Though he possesses an extensive skill set for killing, with Stallone in the role Rambo comes across as a more worldly and damaged version of Rocky Balboa, rather than just another monosyllabic brute. This focus on Rambo’s bruised humanity is highlighted in the first film in the franchise, First Blood. Rambo is a drifter who is antagonised by a sadistic, small town sheriff. After being arrested on trumped up charges, Rambo is then subjected to various indignities by the sheriff’s deputies, experiences which trigger memories of his wartime imprisonment. 

Traumatised by this melding of old and new pain, Rambo’s old survival instincts kick in and he escapes to go on a rampage against his former captors.

Throughout First Blood, Rambo is never presented as the one-man-army he would become in the sequels. He is presented as a victim of a society that has no place for him, and does not want to accept him. In this way, Rambo is even more of an underdog than Rocky, who manages to find acceptance and love from his family and community.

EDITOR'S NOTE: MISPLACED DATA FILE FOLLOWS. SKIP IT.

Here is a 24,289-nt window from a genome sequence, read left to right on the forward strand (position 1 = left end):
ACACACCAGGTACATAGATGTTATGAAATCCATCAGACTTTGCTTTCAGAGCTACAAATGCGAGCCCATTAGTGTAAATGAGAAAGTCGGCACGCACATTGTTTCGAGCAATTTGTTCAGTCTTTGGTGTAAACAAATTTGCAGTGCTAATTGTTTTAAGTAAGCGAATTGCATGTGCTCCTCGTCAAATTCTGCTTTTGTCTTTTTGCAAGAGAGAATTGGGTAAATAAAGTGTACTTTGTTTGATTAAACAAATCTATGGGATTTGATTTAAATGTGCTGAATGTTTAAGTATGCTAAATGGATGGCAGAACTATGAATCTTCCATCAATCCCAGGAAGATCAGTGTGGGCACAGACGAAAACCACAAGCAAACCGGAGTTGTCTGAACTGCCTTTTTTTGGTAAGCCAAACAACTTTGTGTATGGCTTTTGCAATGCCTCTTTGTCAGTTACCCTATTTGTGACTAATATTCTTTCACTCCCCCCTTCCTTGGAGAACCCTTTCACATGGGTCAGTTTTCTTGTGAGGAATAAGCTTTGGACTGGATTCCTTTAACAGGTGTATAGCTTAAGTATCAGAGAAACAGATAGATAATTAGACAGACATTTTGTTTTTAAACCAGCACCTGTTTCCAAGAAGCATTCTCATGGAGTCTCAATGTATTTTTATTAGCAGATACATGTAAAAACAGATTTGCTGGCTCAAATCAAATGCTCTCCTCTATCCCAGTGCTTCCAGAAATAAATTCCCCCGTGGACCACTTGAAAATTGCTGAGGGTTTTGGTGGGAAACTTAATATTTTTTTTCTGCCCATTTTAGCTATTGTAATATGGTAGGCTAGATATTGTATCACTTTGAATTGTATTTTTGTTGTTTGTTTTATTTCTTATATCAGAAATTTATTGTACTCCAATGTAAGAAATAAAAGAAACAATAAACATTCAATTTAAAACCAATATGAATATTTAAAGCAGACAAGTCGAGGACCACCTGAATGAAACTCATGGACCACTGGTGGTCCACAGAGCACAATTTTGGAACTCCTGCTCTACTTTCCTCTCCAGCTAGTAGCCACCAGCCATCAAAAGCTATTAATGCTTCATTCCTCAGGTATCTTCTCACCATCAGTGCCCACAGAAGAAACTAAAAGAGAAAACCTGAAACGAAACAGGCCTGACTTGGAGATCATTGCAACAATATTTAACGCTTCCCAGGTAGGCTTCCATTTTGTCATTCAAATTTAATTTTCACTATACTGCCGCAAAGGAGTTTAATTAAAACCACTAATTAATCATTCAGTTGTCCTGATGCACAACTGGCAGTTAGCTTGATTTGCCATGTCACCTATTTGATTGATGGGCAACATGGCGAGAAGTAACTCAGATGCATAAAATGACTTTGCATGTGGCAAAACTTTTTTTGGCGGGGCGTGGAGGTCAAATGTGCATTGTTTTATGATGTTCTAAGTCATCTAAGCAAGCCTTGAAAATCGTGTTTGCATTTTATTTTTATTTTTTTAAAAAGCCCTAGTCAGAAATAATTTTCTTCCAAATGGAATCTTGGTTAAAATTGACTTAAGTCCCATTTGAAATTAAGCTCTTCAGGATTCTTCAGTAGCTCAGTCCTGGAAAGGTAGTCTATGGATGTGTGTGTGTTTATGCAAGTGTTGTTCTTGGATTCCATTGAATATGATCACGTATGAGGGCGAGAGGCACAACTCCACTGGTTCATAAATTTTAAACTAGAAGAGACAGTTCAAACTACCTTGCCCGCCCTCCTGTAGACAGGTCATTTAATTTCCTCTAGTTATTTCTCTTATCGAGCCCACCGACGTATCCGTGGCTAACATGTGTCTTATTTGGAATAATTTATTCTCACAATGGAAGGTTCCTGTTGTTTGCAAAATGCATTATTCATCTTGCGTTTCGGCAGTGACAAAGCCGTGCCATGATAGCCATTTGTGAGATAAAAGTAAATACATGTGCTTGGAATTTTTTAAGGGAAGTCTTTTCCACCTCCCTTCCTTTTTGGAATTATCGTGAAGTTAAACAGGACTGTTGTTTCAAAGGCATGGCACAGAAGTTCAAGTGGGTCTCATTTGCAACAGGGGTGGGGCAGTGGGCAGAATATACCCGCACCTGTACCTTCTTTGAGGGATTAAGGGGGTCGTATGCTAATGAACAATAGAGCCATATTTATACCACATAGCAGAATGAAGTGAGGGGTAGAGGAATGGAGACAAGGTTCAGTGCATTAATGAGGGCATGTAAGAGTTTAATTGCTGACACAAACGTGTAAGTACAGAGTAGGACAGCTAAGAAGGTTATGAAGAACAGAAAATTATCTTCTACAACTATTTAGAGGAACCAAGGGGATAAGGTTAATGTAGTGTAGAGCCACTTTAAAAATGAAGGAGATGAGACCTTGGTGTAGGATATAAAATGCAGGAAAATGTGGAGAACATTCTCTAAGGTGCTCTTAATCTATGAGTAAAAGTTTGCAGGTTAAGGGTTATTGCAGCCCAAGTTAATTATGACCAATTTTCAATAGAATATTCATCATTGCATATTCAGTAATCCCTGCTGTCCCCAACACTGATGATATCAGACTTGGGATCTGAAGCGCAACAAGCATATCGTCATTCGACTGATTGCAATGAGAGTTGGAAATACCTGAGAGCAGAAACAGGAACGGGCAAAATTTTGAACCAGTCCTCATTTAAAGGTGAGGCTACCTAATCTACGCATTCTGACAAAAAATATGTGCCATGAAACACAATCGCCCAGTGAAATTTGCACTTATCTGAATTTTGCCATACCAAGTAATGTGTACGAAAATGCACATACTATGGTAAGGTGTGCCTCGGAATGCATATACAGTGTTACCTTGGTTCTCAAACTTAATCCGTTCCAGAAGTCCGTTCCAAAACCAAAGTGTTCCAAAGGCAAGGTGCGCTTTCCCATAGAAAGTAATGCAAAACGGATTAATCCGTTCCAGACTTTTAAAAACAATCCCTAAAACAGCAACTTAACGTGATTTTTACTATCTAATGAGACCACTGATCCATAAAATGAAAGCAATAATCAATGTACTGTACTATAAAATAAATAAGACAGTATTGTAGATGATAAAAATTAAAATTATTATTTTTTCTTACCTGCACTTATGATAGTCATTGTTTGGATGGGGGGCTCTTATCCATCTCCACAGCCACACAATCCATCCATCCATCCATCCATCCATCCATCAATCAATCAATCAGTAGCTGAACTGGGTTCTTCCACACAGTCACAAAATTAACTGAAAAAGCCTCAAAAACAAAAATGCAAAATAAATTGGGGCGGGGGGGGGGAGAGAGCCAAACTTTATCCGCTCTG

This psychological dimension would be reduced in the sequels, but the character’s past trauma continues to inform the most visceral moments of the sequels, whether its the death of Rambo’s ally Co-Bao (Julie Nickson) in Part II or (more ludicrously) his attempt at a more spiritually fulfilling life as a buddhist in Rambo III

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This psychological dimension is also rooted in another convention of the Rambo series: the self-surgery sequence.

Injury and torture are key motifs in Stallone’s action movies, and are synonymous with 80s action movies as a whole. If the hero is wounded or tortured, it is ritualised as a masochistic form of spectacle. This convention is a key motif in Stallone’s work, from the brutal training and matches in Rocky to his half-deaf cop in Copland.

In each movie of the Rambo series, Rambo has to perform self-surgery on himself. Think back to the scenes in the Rambo movies in which Rambo has to perform self-surgery. This self-surgery motif reaches its cartoonish peak with Rambo III, in which Rambo uses gunpowder to cauterise a massive hole in his side). This convention serves a similar function to a training montage — if Rambo can get through the pain, he has crossed some insane psychic barrier to regain his mojo and beat the villains.